IBI Group is a ‘technology driven design firm’; a foundation upon which the Toronto-based professional services company has been building since its founding in 1974. IBI consult in architecture, engineering, planning, landscape architecture, transportation, and technology, and is perhaps best known on UrbanToronto for its work on the Delta Hotel that opened in 2015.

CEO Scott Stewart presented the company’s ‘New Strategic Plan’ at the firm’s annual general meeting (AGM) on May 10. The firm’s goals, framed against the forecast of urbanization today—one of accelerated global migration to urban centres, coupled with technological advancement in design, analytics, and data—have adapted to the new development climate.

IBI Group, Smart Cities Sandbox, Smart Cities Platform, Toronto, Microsoft Members of the IBI Smart Cities Sandbox Team at the IBI AGM in Toronto, image via IBI Group

Bracing for the future, according to Stewart, calls for a new business model: one which will have both cities—the drivers of growth and national economies—and technology—the mechanisms underlying that growth—at its core. However, design still lies at the centre of IBI’s practice. ‘Not much has changed in this sense’, Stewart pointed out. The only difference, is that he forecasts a disruptive future ahead in the way that urban design and technology interact to make efficient and impactful urban environments. The task as far as IBI is concerned, is how to lead this driving force, not how to follow it.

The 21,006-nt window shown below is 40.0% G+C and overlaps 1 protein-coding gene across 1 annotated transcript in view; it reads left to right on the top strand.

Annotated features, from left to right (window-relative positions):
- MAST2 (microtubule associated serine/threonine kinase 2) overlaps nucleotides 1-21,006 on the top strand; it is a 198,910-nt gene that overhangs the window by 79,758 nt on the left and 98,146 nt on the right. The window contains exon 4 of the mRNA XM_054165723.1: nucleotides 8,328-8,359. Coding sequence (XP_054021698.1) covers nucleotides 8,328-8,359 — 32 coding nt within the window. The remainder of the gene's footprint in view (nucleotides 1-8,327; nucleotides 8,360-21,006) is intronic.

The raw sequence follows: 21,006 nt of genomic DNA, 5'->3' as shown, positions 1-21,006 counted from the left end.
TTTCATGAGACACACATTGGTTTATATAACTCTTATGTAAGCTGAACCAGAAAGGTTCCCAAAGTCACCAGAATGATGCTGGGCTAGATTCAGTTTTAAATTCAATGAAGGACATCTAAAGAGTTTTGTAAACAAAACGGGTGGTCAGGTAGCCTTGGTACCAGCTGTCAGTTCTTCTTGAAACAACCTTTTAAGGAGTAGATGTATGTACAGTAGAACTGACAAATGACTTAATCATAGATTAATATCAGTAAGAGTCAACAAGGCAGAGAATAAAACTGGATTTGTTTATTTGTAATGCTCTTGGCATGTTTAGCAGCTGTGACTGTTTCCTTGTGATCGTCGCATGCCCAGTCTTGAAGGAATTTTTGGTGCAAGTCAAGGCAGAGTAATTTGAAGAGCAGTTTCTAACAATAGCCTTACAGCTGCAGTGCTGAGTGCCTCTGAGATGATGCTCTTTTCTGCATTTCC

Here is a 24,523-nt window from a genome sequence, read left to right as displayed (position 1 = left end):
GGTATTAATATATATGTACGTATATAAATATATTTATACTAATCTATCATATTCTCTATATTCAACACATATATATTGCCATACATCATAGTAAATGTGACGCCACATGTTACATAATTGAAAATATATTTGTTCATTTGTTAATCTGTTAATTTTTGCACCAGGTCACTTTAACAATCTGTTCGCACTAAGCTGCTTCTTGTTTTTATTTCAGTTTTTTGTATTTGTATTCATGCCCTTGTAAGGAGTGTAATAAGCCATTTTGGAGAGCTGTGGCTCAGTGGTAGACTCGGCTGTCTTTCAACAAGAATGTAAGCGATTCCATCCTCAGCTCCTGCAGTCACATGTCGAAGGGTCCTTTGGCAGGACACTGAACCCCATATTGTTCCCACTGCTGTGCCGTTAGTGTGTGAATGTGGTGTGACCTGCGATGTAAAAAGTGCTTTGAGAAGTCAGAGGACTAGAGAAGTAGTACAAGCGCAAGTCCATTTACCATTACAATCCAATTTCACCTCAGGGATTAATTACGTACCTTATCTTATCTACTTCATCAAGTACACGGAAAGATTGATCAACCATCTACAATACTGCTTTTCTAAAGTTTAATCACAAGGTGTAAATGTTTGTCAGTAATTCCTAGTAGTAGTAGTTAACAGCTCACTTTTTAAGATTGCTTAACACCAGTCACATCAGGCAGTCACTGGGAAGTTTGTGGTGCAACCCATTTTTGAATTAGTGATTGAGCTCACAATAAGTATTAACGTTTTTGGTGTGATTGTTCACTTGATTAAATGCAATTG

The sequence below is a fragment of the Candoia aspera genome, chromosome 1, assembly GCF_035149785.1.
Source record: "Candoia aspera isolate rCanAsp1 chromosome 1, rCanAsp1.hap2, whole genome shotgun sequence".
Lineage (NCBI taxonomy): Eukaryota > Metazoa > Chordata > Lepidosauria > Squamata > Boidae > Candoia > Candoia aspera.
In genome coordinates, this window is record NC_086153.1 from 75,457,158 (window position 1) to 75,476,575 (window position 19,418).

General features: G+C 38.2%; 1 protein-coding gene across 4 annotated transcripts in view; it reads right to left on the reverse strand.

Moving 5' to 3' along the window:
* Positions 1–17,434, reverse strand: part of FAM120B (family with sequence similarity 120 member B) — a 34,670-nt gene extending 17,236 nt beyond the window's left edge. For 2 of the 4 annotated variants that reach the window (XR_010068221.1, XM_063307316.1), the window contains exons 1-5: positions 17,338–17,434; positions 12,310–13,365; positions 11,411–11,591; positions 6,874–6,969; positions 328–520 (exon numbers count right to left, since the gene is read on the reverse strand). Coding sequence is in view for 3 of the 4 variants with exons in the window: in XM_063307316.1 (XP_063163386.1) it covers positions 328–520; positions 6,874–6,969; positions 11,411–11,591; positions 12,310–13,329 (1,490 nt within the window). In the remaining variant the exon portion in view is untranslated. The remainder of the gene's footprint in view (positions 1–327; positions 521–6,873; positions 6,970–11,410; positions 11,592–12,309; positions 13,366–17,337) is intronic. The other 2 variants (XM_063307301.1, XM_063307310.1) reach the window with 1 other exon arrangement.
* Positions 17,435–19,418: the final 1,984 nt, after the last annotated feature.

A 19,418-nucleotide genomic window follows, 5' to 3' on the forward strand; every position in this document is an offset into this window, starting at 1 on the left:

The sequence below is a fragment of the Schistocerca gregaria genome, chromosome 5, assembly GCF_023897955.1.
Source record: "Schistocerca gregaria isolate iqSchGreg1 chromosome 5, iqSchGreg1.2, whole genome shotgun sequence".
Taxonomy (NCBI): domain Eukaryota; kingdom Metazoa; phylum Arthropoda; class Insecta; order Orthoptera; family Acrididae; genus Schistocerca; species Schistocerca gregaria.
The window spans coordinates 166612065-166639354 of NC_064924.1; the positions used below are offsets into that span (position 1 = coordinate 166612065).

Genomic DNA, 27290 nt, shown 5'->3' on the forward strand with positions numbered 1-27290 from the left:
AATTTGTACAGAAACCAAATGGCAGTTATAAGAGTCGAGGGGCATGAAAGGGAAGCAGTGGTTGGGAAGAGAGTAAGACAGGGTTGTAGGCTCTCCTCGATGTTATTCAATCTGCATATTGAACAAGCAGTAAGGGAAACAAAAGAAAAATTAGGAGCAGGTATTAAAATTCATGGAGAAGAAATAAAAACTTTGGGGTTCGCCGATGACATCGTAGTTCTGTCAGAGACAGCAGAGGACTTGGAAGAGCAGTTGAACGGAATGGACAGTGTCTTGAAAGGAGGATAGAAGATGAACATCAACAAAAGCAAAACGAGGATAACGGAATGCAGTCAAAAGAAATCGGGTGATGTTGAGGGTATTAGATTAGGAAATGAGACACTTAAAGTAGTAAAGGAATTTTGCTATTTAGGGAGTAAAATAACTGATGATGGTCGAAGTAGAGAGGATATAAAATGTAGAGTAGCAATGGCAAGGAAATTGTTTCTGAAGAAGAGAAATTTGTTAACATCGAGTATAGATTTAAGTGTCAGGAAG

A Four Part Plan 

As cities become hubs for accelerated urbanization and density, technology, data, and design become all the more significant in the ways urban life functions.  

IBI Group’s new Strategic Plan hinges on four streams ‘designed to use existing and new technologies to grow the core business as well as future-proof the firm through new business models, products and services’. Its Smart City Platform, its Asset Management Platform, its Water / Energy Optimizer, and its Urban Analytics services together combine to form what Stewart coined the Smart Cities Sandbox.

The Smart Cities Sandbox is a multi-partner project—the new focus of IBI’s business endeavours—that has brought in The Weather Network, Ontario Centres of Excellence, Slate Asset Management, Ellis Don, and Ontario Power to head up the firm’s new focus on Smart City development. The platform, powered by Microsoft, will in Stewart’s words, seek to ‘define the Cities of tomorrow by intricately combining design, technology, data, and planning expertise towards creating ‘smarter’ urban environments, and streamline the future of urban design in cities.

IBI Group, Smart Cities Sandbox, Smart Cities Platform, Toronto, Microsoft Smart Cities Platform: Defining the Cities of Tomorrow, image via IBI Group

The Smart Cities Platform